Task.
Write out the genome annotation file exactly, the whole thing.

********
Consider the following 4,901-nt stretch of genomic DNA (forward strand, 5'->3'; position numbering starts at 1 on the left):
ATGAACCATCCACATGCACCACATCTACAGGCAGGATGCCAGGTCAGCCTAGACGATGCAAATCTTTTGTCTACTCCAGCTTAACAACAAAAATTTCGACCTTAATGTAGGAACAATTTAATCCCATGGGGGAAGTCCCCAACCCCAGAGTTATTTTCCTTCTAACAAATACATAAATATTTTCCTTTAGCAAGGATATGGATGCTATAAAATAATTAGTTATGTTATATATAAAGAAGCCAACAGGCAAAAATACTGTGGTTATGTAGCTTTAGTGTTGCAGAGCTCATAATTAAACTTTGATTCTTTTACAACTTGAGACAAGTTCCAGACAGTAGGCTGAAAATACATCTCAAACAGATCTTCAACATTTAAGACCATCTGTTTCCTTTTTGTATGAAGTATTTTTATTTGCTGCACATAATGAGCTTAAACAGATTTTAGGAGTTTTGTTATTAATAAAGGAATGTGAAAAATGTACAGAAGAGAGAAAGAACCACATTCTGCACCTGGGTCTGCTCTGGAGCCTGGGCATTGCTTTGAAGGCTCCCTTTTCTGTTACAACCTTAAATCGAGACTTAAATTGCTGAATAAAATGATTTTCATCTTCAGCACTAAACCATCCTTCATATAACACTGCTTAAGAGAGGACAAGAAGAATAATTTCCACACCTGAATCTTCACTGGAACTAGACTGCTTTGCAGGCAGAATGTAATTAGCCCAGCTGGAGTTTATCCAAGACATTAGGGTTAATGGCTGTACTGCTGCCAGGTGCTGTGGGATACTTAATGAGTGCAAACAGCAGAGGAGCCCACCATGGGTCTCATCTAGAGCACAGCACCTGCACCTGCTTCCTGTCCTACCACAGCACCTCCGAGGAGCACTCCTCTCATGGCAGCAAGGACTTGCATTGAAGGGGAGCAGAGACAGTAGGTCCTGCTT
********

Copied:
Consider the following 4,901-nt stretch of genomic DNA (forward strand, 5'->3'; position numbering starts at 1 on the left):
ATGAACCATCCACATGCACCACATCTACAGGCAGGATGCCAGGTCAGCCTAGACGATGCAAATCTTTTGTCTACTCCAGCTTAACAACAAAAATTTCGACCTTAATGTAGGAACAATTTAATCCCATGGGGGAAGTCCCCAACCCCAGAGTTATTTTCCTTCTAACAAATACATAAATATTTTCCTTTAGCAAGGATATGGATGCTATAAAATAATTAGTTATGTTATATATAAAGAAGCCAACAGGCAAAAATACTGTGGTTATGTAGCTTTAGTGTTGCAGAGCTCATAATTAAACTTTGATTCTTTTACAACTTGAGACAAGTTCCAGACAGTAGGCTGAAAATACATCTCAAACAGATCTTCAACATTTAAGACCATCTGTTTCCTTTTTGTATGAAGTATTTTTATTTGCTGCACATAATGAGCTTAAACAGATTTTAGGAGTTTTGTTATTAATAAAGGAATGTGAAAAATGTACAGAAGAGAGAAAGAACCACATTCTGCACCTGGGTCTGCTCTGGAGCCTGGGCATTGCTTTGAAGGCTCCCTTTTCTGTTACAACCTTAAATCGAGACTTAAATTGCTGAATAAAATGATTTTCATCTTCAGCACTAAACCATCCTTCATATAACACTGCTTAAGAGAGGACAAGAAGAATAATTTCCACACCTGAATCTTCACTGGAACTAGACTGCTTTGCAGGCAGAATGTAATTAGCCCAGCTGGAGTTTATCCAAGACATTAGGGTTAATGGCTGTACTGCTGCCAGGTGCTGTGGGATACTTAATGAGTGCAAACAGCAGAGGAGCCCACCATGGGTCTCATCTAGAGCACAGCACCTGCACCTGCTTCCTGTCCTACCACAGCACCTCCGAGGAGCACTCCTCTCATGGCAGCAAGGACTTGCATTGAAGGGGAGCAGAGACAGTAGGTCCTGCTT